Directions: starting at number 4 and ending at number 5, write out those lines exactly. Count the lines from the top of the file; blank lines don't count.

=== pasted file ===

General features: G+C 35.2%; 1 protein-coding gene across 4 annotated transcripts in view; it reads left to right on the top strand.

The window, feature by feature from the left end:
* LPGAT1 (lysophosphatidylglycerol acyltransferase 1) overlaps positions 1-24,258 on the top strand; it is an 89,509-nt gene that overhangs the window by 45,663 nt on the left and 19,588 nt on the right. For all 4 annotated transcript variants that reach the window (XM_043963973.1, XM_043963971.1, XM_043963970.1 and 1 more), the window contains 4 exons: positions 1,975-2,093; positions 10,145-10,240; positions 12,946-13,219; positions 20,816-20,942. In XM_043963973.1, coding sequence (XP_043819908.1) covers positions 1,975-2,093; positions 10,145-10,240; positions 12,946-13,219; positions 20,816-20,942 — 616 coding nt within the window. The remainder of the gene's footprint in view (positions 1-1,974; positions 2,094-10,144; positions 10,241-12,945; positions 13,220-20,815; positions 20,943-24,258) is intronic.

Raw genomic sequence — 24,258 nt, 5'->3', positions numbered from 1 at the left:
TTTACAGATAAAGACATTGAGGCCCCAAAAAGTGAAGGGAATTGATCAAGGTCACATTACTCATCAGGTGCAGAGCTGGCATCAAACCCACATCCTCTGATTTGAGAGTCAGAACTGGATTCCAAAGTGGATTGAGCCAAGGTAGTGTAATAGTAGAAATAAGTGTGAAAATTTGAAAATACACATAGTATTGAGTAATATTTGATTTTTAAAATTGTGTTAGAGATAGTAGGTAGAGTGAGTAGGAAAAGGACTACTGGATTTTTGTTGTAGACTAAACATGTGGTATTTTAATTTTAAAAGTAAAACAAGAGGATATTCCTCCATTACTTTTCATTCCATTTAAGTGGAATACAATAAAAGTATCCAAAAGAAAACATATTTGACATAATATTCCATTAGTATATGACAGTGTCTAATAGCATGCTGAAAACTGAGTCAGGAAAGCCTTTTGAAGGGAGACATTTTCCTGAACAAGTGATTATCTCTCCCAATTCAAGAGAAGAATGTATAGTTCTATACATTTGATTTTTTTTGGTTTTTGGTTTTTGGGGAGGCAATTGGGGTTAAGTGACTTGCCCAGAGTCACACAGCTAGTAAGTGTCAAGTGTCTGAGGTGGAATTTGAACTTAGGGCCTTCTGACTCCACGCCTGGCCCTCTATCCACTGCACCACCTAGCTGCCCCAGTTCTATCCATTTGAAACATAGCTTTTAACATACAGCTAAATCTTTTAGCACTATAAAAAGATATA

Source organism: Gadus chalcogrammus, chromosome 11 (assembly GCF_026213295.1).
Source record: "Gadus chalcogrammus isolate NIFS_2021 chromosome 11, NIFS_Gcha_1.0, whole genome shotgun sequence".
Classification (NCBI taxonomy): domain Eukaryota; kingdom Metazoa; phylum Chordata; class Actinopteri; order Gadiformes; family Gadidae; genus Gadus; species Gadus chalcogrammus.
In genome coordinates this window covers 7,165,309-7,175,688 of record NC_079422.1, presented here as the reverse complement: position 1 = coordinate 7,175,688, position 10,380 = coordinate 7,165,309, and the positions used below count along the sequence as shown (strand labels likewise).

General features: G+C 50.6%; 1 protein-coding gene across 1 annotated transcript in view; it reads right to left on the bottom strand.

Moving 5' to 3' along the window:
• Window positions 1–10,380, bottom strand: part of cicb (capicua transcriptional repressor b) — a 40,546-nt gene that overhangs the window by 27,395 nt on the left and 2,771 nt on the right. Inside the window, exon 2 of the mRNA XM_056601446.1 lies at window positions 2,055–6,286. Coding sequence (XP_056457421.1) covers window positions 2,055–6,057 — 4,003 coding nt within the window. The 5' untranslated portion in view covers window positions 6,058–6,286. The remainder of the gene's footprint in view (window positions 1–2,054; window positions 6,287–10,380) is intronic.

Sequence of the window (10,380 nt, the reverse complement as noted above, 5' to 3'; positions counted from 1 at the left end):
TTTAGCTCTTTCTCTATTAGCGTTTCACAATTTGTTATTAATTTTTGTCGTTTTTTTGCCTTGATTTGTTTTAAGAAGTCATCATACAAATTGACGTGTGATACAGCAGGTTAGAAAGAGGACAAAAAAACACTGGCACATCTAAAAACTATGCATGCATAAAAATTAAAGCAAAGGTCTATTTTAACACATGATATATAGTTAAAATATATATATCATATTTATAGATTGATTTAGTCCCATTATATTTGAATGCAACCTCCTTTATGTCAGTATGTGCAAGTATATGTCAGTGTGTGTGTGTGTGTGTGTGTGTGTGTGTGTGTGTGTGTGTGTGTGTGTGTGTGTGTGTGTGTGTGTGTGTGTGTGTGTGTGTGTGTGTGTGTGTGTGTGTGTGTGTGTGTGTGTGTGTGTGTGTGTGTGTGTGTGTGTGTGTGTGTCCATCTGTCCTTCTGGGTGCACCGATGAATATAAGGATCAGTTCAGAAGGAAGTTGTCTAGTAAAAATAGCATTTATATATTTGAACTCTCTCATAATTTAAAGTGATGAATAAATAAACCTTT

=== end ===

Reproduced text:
Raw genomic sequence — 24,258 nt, 5'->3', positions numbered from 1 at the left:
TTTACAGATAAAGACATTGAGGCCCCAAAAAGTGAAGGGAATTGATCAAGGTCACATTACTCATCAGGTGCAGAGCTGGCATCAAACCCACATCCTCTGATTTGAGAGTCAGAACTGGATTCCAAAGTGGATTGAGCCAAGGTAGTGTAATAGTAGAAATAAGTGTGAAAATTTGAAAATACACATAGTATTGAGTAATATTTGATTTTTAAAATTGTGTTAGAGATAGTAGGTAGAGTGAGTAGGAAAAGGACTACTGGATTTTTGTTGTAGACTAAACATGTGGTATTTTAATTTTAAAAGTAAAACAAGAGGATATTCCTCCATTACTTTTCATTCCATTTAAGTGGAATACAATAAAAGTATCCAAAAGAAAACATATTTGACATAATATTCCATTAGTATATGACAGTGTCTAATAGCATGCTGAAAACTGAGTCAGGAAAGCCTTTTGAAGGGAGACATTTTCCTGAACAAGTGATTATCTCTCCCAATTCAAGAGAAGAATGTATAGTTCTATACATTTGATTTTTTTTGGTTTTTGGTTTTTGGGGAGGCAATTGGGGTTAAGTGACTTGCCCAGAGTCACACAGCTAGTAAGTGTCAAGTGTCTGAGGTGGAATTTGAACTTAGGGCCTTCTGACTCCACGCCTGGCCCTCTATCCACTGCACCACCTAGCTGCCCCAGTTCTATCCATTTGAAACATAGCTTTTAACATACAGCTAAATCTTTTAGCACTATAAAAAGATATA